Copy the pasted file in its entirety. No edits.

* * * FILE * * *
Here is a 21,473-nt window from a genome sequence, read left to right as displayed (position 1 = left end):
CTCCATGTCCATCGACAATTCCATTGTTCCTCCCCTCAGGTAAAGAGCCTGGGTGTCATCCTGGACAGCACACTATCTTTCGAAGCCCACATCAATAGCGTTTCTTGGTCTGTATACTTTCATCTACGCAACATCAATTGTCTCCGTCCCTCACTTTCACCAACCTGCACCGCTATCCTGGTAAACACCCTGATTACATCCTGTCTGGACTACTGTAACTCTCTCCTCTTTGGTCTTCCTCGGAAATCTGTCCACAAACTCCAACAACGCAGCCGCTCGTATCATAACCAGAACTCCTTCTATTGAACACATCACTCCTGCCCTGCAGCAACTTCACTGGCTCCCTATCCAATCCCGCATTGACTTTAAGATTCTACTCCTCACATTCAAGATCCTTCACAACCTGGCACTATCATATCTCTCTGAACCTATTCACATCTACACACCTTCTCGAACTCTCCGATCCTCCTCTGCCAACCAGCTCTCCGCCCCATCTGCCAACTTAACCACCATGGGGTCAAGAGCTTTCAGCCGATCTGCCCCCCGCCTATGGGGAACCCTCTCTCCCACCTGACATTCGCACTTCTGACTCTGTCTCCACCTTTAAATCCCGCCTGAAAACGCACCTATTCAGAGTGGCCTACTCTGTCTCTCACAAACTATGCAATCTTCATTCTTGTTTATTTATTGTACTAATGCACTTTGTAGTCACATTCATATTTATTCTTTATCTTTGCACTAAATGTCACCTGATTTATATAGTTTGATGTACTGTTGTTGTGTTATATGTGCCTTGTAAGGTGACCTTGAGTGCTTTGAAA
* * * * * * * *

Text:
Here is a 21,473-nt window from a genome sequence, read left to right as displayed (position 1 = left end):
CTCCATGTCCATCGACAATTCCATTGTTCCTCCCCTCAGGTAAAGAGCCTGGGTGTCATCCTGGACAGCACACTATCTTTCGAAGCCCACATCAATAGCGTTTCTTGGTCTGTATACTTTCATCTACGCAACATCAATTGTCTCCGTCCCTCACTTTCACCAACCTGCACCGCTATCCTGGTAAACACCCTGATTACATCCTGTCTGGACTACTGTAACTCTCTCCTCTTTGGTCTTCCTCGGAAATCTGTCCACAAACTCCAACAACGCAGCCGCTCGTATCATAACCAGAACTCCTTCTATTGAACACATCACTCCTGCCCTGCAGCAACTTCACTGGCTCCCTATCCAATCCCGCATTGACTTTAAGATTCTACTCCTCACATTCAAGATCCTTCACAACCTGGCACTATCATATCTCTCTGAACCTATTCACATCTACACACCTTCTCGAACTCTCCGATCCTCCTCTGCCAACCAGCTCTCCGCCCCATCTGCCAACTTAACCACCATGGGGTCAAGAGCTTTCAGCCGATCTGCCCCCCGCCTATGGGGAACCCTCTCTCCCACCTGACATTCGCACTTCTGACTCTGTCTCCACCTTTAAATCCCGCCTGAAAACGCACCTATTCAGAGTGGCCTACTCTGTCTCTCACAAACTATGCAATCTTCATTCTTGTTTATTTATTGTACTAATGCACTTTGTAGTCACATTCATATTTATTCTTTATCTTTGCACTAAATGTCACCTGATTTATATAGTTTGATGTACTGTTGTTGTGTTATATGTGCCTTGTAAGGTGACCTTGAGTGCTTTGAAA